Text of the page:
The Intersection of Obsessions: Finding Time to Write During Life

As writers and (basically) people, we all have weaknesses and distractions. Those things that we love almost as much as creating—and destroying—worlds, that sometimes cannot be ignored, no matter how many times we motivate ourselves through ample application of self-shaming if we fail to accomplish 3,000 words before going to bed. For some, that distraction is yoga or working out; for others, our favorite TV show; and for others, reading a good book sometimes proves more compelling than writing one.

Then there’s another set of writers whom I’ll call “the freakish July crowd.” We are the rabble that sit in front of the NBC Sports stream for 4 – 6 hours every single day for three weeks straight in the middle of summer to see the carnival of quads and sods racing around France. Oh, we know we’re wrong to waste our time in this fashion, but we can’t help it. It’s an addiction, an obsession, a geek-cum-athlete-fest so extreme and titillating that our habituated, slavish minds are incapable of resisting it.

But we are adults, right? We can control our habits and our actions. We don’t require an intervention to ensure we’ve adequately performed meaningful, if minimal, human functions for the day. We are in control of our actions and emotions, dammit, not the peloton. And not, dear gawd, the General Classification time gaps.

Still, there is no denying those distractions tear at us. And if we wish to continue touting ourselves as writers, we must justify our behavior strategize ways to work those distractions to our advantage.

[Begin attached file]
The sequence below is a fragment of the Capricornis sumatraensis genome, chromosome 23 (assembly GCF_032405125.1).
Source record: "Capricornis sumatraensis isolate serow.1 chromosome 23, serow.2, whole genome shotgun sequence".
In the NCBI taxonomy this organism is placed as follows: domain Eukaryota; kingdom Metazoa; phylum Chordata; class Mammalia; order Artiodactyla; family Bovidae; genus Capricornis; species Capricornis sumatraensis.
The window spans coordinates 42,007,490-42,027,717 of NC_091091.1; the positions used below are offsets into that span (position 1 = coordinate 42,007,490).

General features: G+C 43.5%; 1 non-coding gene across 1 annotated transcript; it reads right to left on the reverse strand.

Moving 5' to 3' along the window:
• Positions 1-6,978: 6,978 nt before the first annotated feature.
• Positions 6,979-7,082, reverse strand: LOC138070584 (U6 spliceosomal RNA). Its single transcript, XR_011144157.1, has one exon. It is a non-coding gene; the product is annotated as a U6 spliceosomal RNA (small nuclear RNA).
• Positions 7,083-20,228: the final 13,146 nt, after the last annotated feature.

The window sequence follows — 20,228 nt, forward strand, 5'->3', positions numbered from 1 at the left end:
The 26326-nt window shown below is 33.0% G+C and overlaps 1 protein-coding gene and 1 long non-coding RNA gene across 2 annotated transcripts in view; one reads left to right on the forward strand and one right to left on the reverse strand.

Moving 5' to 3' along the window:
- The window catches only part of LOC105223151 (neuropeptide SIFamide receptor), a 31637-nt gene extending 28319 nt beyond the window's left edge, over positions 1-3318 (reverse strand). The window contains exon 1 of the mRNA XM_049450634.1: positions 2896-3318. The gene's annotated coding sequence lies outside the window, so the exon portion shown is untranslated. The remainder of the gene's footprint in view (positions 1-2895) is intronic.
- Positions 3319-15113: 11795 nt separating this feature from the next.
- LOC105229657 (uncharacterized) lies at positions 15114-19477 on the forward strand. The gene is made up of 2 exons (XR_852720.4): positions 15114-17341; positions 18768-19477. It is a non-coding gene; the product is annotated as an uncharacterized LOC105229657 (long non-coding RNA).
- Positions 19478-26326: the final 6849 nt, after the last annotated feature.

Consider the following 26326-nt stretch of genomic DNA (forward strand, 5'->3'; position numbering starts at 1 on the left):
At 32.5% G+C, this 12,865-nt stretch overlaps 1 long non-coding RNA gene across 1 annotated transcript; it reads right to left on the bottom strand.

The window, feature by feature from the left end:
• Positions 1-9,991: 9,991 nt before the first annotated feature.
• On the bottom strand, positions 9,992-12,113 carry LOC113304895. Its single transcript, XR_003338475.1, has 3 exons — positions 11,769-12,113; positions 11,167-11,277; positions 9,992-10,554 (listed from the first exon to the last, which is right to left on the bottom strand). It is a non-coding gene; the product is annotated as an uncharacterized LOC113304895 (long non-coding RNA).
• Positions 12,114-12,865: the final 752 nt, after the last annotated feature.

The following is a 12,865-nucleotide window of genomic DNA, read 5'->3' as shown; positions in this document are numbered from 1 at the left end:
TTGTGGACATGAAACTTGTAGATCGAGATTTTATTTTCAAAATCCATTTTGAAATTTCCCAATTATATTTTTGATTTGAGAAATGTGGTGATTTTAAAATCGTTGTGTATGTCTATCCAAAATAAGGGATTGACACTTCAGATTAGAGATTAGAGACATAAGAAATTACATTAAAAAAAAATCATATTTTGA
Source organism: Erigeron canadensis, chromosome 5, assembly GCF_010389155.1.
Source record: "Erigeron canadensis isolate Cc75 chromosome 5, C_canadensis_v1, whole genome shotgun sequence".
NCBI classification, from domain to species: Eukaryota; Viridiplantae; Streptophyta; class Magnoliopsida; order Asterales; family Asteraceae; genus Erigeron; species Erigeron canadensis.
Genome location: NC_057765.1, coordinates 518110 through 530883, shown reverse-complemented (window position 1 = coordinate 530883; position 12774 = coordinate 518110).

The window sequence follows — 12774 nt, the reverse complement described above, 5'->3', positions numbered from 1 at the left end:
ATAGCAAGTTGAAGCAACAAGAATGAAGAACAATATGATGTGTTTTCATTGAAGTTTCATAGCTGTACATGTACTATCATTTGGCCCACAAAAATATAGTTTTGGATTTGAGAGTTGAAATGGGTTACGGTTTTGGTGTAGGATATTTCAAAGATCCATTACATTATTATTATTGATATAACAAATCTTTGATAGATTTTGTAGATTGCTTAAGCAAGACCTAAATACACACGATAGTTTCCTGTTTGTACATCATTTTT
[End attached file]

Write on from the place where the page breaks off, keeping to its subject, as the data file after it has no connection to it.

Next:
For me, it’s as simple as using my obsession with cycling, both watching races and spinning my own pedals, as research. Believe me when I tell you there is no better case study for researching deep, primal suffering than the Tour de France, Giro d’Italia, or Vuelta a España. And, yunno, given that my preferred genres all delve deeply into humanity’s psychological and physical pain caves (military SF, horror, dark urban fantasy), I write about plenty of suffering. I need to be able to look into those grills of gritted teeth on the Col de Tourmalet, the eyes oozing agony on the team time trials, and the bloody, stripped-to-the-bone flesh on the Alp de Huez to accurately portray the depth of pain and misery people are capable of dropping into. Those hours I’m glued like Honey Stinger gels to teeth to the grand tours are not just to pass the time; they are essential to developing as a writer. Research. No good book can be written without it.

What strategies do you employ to manage your distractions and keep your writing momentum?

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All content copyright unless otherwise specified © 2013 by Tammy Salyer, writer. All rights reserved. Permission is granted to use short quotes provided proper attribution is given.

4 Replies to “The Intersection of Obsessions: Finding Time to Write During Life”

  1. patrickrooneyauthor

    I think it’s interesting how those little snippets of dialog we’ve been agonizing over over or a phrase we’ve been twisting around in our brains gets “solution-ed” when we’re exercising. Maybe that’s how Lance Armstrong came up with such a good fiction story when he wrote “It’s not about the Bike.”

  2. Peter Lukes

    You’re totally on the mark with this article. The only thing I can add is that I am lucky to have a home gym so that I can bring my notebooks/laptop and literally write in between sets. Doing that at a real gym would probably not be feasible, however!

    1. Tammy Salyer Post author

      I hear you, Peter. I am at the point where I don’t run or go to the gym without my iPhone. I get strange looks when I suddenly step off the treadmill and start recording voice memos (even stranger when I keep running and do it), but that’s what has to happen to get all those fleeting, transient thoughts from disappearing!